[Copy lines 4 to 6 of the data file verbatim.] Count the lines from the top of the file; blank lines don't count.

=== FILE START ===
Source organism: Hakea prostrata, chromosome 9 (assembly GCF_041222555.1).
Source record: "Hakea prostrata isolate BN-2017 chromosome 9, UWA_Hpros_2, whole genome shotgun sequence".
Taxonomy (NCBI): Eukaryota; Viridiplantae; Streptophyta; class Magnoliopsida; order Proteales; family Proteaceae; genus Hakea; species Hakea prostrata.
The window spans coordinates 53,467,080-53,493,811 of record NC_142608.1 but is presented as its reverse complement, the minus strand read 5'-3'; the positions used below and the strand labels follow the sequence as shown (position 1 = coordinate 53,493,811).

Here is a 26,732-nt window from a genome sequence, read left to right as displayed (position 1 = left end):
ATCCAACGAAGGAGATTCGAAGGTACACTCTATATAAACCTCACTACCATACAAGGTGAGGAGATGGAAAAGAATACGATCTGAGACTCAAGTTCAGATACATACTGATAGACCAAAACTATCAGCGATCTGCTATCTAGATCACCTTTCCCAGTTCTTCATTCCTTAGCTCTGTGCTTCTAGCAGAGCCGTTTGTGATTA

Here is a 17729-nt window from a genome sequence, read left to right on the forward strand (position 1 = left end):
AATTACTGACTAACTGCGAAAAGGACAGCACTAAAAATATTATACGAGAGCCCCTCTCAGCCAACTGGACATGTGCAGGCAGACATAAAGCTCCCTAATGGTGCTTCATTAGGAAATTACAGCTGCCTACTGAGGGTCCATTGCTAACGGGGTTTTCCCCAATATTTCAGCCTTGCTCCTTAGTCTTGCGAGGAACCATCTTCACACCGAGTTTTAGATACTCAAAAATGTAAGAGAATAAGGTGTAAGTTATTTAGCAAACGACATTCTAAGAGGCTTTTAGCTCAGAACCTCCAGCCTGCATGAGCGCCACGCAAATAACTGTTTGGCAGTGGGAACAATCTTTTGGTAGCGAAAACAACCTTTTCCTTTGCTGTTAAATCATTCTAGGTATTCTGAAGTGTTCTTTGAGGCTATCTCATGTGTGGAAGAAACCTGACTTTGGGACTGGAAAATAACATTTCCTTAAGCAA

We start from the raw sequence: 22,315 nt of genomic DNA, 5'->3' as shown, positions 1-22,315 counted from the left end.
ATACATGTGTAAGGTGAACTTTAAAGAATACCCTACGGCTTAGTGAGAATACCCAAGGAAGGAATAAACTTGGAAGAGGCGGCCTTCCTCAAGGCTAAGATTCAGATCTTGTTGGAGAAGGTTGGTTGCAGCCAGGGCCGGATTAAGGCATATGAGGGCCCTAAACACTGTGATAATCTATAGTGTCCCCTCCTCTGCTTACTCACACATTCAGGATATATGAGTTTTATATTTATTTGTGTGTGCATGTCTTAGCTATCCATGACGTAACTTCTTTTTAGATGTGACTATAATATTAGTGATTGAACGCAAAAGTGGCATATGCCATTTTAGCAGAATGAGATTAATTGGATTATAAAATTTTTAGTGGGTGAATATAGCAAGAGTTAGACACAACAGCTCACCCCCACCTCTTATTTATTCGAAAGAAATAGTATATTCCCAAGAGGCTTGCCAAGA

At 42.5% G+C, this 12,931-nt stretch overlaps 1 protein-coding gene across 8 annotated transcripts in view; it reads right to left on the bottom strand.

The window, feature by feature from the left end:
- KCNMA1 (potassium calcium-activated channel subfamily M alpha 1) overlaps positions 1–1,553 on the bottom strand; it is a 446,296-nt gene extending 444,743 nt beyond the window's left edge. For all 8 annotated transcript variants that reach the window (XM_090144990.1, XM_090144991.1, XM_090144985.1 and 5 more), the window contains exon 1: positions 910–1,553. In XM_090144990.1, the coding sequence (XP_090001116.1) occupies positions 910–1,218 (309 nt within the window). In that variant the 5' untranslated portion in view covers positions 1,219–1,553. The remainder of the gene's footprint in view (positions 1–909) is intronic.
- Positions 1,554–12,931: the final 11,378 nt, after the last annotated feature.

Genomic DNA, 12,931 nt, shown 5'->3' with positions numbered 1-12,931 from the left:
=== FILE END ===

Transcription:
The window spans coordinates 53,467,080-53,493,811 of record NC_142608.1 but is presented as its reverse complement, the minus strand read 5'-3'; the positions used below and the strand labels follow the sequence as shown (position 1 = coordinate 53,493,811).

Here is a 26,732-nt window from a genome sequence, read left to right as displayed (position 1 = left end):
ATCCAACGAAGGAGATTCGAAGGTACACTCTATATAAACCTCACTACCATACAAGGTGAGGAGATGGAAAAGAATACGATCTGAGACTCAAGTTCAGATACATACTGATAGACCAAAACTATCAGCGATCTGCTATCTAGATCACCTTTCCCAGTTCTTCATTCCTTAGCTCTGTGCTTCTAGCAGAGCCGTTTGTGATTA